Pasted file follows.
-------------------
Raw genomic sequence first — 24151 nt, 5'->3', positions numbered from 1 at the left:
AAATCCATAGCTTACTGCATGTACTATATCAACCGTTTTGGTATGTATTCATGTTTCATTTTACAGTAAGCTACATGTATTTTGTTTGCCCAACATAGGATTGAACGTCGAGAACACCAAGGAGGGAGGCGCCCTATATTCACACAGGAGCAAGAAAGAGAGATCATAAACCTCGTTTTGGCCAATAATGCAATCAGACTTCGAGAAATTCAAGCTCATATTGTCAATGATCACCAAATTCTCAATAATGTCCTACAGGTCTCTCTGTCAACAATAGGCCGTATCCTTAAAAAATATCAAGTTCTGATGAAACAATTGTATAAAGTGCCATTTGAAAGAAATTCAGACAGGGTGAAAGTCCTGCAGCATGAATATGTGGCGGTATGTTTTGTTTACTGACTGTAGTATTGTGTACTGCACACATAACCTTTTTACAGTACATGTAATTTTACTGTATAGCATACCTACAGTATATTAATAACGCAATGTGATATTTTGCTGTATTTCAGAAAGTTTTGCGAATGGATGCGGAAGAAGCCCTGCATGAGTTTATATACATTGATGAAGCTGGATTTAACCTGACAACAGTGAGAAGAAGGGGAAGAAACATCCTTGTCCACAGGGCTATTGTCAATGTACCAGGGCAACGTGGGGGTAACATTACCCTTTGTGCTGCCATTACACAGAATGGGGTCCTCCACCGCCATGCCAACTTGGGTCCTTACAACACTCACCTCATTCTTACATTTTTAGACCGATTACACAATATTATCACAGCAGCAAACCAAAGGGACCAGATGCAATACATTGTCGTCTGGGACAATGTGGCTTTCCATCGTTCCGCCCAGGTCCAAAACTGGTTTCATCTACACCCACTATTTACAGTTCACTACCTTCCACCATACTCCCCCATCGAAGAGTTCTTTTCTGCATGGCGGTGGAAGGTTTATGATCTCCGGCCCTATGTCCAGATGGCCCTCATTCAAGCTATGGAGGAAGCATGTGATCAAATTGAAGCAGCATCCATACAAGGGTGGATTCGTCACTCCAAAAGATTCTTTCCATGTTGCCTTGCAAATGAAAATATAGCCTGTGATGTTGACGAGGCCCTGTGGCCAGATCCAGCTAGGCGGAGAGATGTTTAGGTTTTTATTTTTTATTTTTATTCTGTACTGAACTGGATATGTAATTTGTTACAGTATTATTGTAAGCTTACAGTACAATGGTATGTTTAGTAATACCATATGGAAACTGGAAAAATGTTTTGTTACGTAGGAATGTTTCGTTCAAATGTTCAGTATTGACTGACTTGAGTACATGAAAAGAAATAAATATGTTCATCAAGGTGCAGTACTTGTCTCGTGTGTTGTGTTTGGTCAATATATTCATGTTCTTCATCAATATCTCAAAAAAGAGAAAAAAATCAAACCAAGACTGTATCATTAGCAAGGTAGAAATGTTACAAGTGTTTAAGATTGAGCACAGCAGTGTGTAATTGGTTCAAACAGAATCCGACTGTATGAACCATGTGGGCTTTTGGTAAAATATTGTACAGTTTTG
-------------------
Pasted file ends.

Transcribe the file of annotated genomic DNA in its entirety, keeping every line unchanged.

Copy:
Raw genomic sequence first — 24151 nt, 5'->3', positions numbered from 1 at the left:
AAATCCATAGCTTACTGCATGTACTATATCAACCGTTTTGGTATGTATTCATGTTTCATTTTACAGTAAGCTACATGTATTTTGTTTGCCCAACATAGGATTGAACGTCGAGAACACCAAGGAGGGAGGCGCCCTATATTCACACAGGAGCAAGAAAGAGAGATCATAAACCTCGTTTTGGCCAATAATGCAATCAGACTTCGAGAAATTCAAGCTCATATTGTCAATGATCACCAAATTCTCAATAATGTCCTACAGGTCTCTCTGTCAACAATAGGCCGTATCCTTAAAAAATATCAAGTTCTGATGAAACAATTGTATAAAGTGCCATTTGAAAGAAATTCAGACAGGGTGAAAGTCCTGCAGCATGAATATGTGGCGGTATGTTTTGTTTACTGACTGTAGTATTGTGTACTGCACACATAACCTTTTTACAGTACATGTAATTTTACTGTATAGCATACCTACAGTATATTAATAACGCAATGTGATATTTTGCTGTATTTCAGAAAGTTTTGCGAATGGATGCGGAAGAAGCCCTGCATGAGTTTATATACATTGATGAAGCTGGATTTAACCTGACAACAGTGAGAAGAAGGGGAAGAAACATCCTTGTCCACAGGGCTATTGTCAATGTACCAGGGCAACGTGGGGGTAACATTACCCTTTGTGCTGCCATTACACAGAATGGGGTCCTCCACCGCCATGCCAACTTGGGTCCTTACAACACTCACCTCATTCTTACATTTTTAGACCGATTACACAATATTATCACAGCAGCAAACCAAAGGGACCAGATGCAATACATTGTCGTCTGGGACAATGTGGCTTTCCATCGTTCCGCCCAGGTCCAAAACTGGTTTCATCTACACCCACTATTTACAGTTCACTACCTTCCACCATACTCCCCCATCGAAGAGTTCTTTTCTGCATGGCGGTGGAAGGTTTATGATCTCCGGCCCTATGTCCAGATGGCCCTCATTCAAGCTATGGAGGAAGCATGTGATCAAATTGAAGCAGCATCCATACAAGGGTGGATTCGTCACTCCAAAAGATTCTTTCCATGTTGCCTTGCAAATGAAAATATAGCCTGTGATGTTGACGAGGCCCTGTGGCCAGATCCAGCTAGGCGGAGAGATGTTTAGGTTTTTATTTTTTATTTTTATTCTGTACTGAACTGGATATGTAATTTGTTACAGTATTATTGTAAGCTTACAGTACAATGGTATGTTTAGTAATACCATATGGAAACTGGAAAAATGTTTTGTTACGTAGGAATGTTTCGTTCAAATGTTCAGTATTGACTGACTTGAGTACATGAAAAGAAATAAATATGTTCATCAAGGTGCAGTACTTGTCTCGTGTGTTGTGTTTGGTCAATATATTCATGTTCTTCATCAATATCTCAAAAAAGAGAAAAAAATCAAACCAAGACTGTATCATTAGCAAGGTAGAAATGTTACAAGTGTTTAAGATTGAGCACAGCAGTGTGTAATTGGTTCAAACAGAATCCGACTGTATGAACCATGTGGGCTTTTGGTAAAATATTGTACAGTTTTG